From our research and first-hand experience, YWCA knows how important getting careers advice right for disadvantaged young women is. We believe that this is the time for action to be taken


"Everyone said hair and beauty but I didn't want to do that. At first I was going to do it and then I thought nay I'm not doing what all the other girls are doing. I wanted to do what the lads do, not what the girls do" Jo


"I dreamt of becoming a motor mechanic but I was given work experience in a Harvester restaurant as a waitress. I don't know whether I ever said what I really wanted to do but no-one ever asked" Carly


February 2008

[1] Women and Work Commission (2006) Shaping a fairer future:


[2] QCA (2007) PSHE: Economic Wellbeing and financial capability Programme of study (non-statutory) for key stage 4


[3] Careers Scotland delivered Enhance Resource Pilots with NEET young people in schools in Scotland. In the first pilot, NEET figures reduced from 31% to 6% over two years. Pilots are now being rolled out in 7 local authority areas as part of the Scottish government's More Choices, More Chances strategy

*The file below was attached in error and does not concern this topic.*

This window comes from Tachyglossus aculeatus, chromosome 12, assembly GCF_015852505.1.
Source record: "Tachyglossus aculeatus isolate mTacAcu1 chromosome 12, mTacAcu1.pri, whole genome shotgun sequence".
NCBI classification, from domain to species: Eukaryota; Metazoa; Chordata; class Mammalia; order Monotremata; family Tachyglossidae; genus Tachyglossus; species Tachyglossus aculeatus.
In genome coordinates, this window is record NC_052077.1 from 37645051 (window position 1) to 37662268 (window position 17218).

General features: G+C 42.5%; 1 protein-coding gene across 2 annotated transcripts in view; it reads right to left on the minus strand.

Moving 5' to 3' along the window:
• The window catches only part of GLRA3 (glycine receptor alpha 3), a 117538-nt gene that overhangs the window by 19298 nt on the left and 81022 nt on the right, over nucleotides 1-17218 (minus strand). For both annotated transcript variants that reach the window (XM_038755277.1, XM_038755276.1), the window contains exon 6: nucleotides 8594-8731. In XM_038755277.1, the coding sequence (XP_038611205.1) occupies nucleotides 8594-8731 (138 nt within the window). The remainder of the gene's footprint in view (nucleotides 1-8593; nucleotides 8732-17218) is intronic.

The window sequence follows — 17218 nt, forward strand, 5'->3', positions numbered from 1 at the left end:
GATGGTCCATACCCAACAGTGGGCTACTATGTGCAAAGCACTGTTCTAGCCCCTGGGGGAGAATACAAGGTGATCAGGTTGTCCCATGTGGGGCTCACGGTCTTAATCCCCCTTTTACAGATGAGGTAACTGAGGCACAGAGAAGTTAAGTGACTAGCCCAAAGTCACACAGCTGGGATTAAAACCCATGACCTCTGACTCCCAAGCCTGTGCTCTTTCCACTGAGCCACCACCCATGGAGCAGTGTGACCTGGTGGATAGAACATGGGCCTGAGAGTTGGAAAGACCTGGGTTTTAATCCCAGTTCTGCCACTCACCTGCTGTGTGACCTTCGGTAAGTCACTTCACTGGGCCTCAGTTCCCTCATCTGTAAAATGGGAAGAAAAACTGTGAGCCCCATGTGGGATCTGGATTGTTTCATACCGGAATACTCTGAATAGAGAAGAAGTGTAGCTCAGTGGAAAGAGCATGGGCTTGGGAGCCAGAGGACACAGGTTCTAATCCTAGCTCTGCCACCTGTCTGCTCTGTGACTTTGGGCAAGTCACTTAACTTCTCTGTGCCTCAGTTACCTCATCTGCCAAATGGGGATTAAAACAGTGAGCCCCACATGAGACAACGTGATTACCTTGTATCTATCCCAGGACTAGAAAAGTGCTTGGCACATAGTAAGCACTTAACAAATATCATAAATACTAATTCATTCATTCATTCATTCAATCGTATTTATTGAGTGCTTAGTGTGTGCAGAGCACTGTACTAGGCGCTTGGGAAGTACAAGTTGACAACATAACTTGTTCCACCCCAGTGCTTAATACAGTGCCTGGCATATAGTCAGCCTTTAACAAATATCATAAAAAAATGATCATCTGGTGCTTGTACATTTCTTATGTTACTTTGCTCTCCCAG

[4] Harden, A. Brunton, F. Fletcher, A. Burchett, H. & Backhans, M (2006) Young People, Pregnancy and Social Exclusion: a Systematic Synthesis of Research Evidence to Identify Effective, Appropriate and Promising Approaches for Prevention and Support: EPPI-Centre, Social Science Research Unit, Institute of Education, University of London, London


[5] Francis, B. Osgood, J. Dalgety, J and Archer, L (2005) Gender equality in work experience placements for young people, London Metropolitan University and EOC, Manchester